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Position Statement on Animals in Recreation, Sport and Entertainment

The BC SPCA is opposed to the infliction of pain or suffering upon, or the killing of any animal, for the purpose of recreation, sport, or entertainment.

The use of animals for recreation, sport, or entertainment is only acceptable if:

  • the Five Freedoms are ensured for all animals involved, including breeding animals and animals that have been retired from the activity;
  • humane training methods are used;
  • risk of injury is low;
  • their portrayal is not demeaning toward the individual animal or the species.

Approved by the Board of Directors – April 2008

Background

Animals are used for recreation, sport and entertainment at a range of venues (e.g., zoos, aquariums, rodeos, circuses, film and television sets) for a variety of activities (e.g., shows, demonstrations, rides, races, competitions, site-seeing tours).

Whenever animals are on display or made to perform, they face risks to their physical and psychological well-being. Such risks concern the ways in which they are bred, raised, housed, trained and transported, as well as the activities themselves. For instance:

  • In zoos, large carnivores such as grizzly and black bears are susceptible to developing pacing stereotypies. Pacing in bears is thought to be related to the naturally wide-ranging, far-travelling lifestyle they have in the wild – a lifestyle which the captive environment is simply unable to accommodate. On average, zoo enclosures are hundreds of thousands times smaller than the minimum home range of a grizzly or black bear.
  • When animals such as horses are used for site-seeing tours, they face – among other challenges – extreme weather conditions, of which heat stress is only one example. Carriage rides are typically purchased by tourists, and tourists tend to travel during the summer months when temperatures are high. Horses pulling heavy loads on hot pavement are at risk of overheating, which may be exacerbated by high humidity, as well as infrequent watering, poor access to electrolytes, obesity, poor conditioning or illness.
  • Racing animals such as greyhounds, who can accelerate to speeds of 65 kilometres per hour in a few seconds, are susceptible to injuries, including stress fractures of the metacarpals (front feet) and metatarsals (hind feet). Experts suggest that such fractures are due to the excessive loads borne by these bones while dogs negotiate the bends in counterclockwise tracks. Young or unfit greyhounds who start racing prematurely are especially disposed to these fractures.
  • For circus animals such as elephants, performing or training typically takes up very little time. Consequently, they may be kept chained continuously for up to 23 hours a day. When chained, elephants can only move about a metre forwards and backwards – a severe restriction to say the least, considering that elephants in the wild normally travel up to 50 kilometres a day. Among other issues, elephants lacking physical exercise can become obese, which, in turn, leads to joint defects, as well as damaged feet and leg ligaments. Joint problems are then exacerbated when elephants are repeatedly made to assume unnatural positions during performances, particularly tricks that cause major strain such as standing on one leg.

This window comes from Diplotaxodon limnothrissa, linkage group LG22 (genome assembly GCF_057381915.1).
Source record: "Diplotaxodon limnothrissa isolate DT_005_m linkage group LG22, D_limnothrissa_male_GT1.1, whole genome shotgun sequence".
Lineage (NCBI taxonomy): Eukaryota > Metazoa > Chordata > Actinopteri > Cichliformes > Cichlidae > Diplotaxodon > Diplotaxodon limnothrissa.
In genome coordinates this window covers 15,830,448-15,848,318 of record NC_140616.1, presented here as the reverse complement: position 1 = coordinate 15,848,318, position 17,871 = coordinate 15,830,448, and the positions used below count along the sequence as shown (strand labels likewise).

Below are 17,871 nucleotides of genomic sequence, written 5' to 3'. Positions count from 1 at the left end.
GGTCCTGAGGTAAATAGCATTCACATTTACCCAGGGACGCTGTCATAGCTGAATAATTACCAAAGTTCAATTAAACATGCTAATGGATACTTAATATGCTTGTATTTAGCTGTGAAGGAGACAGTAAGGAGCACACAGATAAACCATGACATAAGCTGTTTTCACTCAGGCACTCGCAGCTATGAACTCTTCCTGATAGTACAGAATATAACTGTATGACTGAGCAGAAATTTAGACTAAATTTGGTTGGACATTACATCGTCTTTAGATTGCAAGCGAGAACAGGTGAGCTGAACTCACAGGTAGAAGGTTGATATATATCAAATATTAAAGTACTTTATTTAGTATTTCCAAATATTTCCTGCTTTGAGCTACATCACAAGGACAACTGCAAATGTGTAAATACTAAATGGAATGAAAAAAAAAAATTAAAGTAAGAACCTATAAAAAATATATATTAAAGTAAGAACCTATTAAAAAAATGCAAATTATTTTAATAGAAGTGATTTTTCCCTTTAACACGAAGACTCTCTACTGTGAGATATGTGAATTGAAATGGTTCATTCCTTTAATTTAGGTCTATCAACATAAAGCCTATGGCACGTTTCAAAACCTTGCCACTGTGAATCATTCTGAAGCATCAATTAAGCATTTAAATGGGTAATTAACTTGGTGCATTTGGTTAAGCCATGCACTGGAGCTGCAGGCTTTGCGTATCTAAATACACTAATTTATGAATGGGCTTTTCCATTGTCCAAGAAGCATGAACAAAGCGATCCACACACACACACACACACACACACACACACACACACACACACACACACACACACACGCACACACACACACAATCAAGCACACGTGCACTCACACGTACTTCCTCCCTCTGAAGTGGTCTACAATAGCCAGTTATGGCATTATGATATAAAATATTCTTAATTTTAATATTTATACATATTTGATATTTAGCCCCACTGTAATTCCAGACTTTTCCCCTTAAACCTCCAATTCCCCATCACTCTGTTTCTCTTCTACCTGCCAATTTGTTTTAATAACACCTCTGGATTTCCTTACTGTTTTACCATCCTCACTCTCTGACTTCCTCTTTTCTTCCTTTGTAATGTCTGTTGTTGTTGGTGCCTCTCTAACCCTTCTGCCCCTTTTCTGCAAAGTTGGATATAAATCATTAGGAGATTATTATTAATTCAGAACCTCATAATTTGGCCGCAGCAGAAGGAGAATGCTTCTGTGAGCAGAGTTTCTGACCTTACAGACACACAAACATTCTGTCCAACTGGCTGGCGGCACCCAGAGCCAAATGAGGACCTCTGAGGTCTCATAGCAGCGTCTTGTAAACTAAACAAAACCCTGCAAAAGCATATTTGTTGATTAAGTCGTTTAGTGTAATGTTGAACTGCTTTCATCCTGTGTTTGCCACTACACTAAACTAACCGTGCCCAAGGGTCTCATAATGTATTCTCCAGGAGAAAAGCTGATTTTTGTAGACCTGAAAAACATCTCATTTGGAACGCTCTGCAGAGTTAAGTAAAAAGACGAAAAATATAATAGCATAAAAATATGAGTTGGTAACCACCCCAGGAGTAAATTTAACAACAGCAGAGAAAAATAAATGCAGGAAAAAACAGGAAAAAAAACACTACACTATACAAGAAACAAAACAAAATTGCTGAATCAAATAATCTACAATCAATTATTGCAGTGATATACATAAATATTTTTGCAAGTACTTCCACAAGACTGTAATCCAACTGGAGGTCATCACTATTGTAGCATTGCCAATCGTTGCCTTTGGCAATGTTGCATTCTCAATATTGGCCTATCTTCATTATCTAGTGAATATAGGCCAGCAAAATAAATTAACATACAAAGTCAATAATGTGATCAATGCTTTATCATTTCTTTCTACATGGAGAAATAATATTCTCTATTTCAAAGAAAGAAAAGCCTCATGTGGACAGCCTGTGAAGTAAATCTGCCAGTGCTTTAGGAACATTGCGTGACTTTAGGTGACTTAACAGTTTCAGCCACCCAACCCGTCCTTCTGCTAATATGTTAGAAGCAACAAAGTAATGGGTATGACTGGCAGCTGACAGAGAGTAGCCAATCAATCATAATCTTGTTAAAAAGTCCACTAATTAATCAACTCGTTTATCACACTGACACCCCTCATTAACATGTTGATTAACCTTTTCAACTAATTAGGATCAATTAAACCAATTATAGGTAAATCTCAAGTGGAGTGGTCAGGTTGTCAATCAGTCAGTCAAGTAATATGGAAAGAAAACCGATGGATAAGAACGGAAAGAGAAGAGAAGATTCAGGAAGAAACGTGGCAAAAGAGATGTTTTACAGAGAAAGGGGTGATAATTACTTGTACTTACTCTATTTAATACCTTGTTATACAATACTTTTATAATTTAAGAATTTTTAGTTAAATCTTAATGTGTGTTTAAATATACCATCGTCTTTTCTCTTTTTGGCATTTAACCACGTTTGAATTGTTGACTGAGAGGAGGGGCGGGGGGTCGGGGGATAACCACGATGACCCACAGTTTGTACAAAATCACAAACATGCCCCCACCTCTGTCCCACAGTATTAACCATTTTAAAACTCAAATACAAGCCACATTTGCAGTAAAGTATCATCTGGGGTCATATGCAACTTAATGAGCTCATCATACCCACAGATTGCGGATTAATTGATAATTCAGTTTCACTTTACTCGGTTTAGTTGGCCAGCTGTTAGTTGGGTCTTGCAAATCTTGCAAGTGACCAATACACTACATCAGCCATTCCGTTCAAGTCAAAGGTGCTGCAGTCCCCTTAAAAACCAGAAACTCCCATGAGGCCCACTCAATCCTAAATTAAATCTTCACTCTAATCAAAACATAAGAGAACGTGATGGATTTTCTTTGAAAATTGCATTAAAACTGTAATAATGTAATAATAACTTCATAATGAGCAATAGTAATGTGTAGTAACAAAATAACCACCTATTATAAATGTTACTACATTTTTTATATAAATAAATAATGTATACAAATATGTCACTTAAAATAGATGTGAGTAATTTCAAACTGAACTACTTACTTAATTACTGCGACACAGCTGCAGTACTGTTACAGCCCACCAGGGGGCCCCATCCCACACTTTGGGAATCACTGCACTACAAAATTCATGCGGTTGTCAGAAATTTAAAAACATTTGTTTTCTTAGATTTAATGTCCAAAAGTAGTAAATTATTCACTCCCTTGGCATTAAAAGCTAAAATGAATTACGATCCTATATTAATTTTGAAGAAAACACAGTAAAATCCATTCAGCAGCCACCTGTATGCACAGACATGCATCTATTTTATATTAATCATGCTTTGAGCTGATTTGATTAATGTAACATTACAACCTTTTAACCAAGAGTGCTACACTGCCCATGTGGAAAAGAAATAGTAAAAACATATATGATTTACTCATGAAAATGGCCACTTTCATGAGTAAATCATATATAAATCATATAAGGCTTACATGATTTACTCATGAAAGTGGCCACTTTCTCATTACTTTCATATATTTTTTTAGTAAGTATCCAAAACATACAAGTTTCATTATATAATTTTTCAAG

• Highly social marine mammals such as dolphins and belugas routinely experience social stress in captivity. In the wild, dolphins and belugas live in fluid groups; individuals come and go, with some choosing to maintain strong, long-term relationships with one another. Captive dolphins and belugas, in contrast, are subject to social changes over which they have no control, such as what occurs when they are transferred between aquariums. Unsuitable groupings can lead to a high incidence of disease, aberrant and aggressive social behaviours, and poor success in calf rearing.

See also:
Animal Fighting
Animals in the Film and Television Industry
Circuses and Travelling Exhibitions
Falconry
Hunting
Rodeos
Dog Welfare
Sport Fishing
Trapping
Wild and Exotic Animals in Zoos, Aquariums and Other Permanent Captivity

Background updated – January 2016

Definitions

Five Freedoms: A concept first developed in 1965 by The Brambell Committee, formed by the UK government to examine the conditions on commercial farms. Now internationally recognized, the Five Freedoms are considered applicable to all animals.

The BC SPCA’s Five Freedoms (adapted from the original list) are:

  1.  Freedom from hunger and thirst;
  2. Freedom from pain, injury and disease;
  3. Freedom from distress;
  4. Freedom from discomfort;
  5. Freedom to express behaviours that promote well-being.

The BC SPCA’s Five Freedoms form the basis of the Society’s Charter and describe conditions that must be fulfilled in order to prevent the suffering of all animals in human care. The Society acknowledges that these freedoms are not enforceable and that absolute provision of these freedoms may not be possible, but strongly encourages all animal guardians to strive to provide them.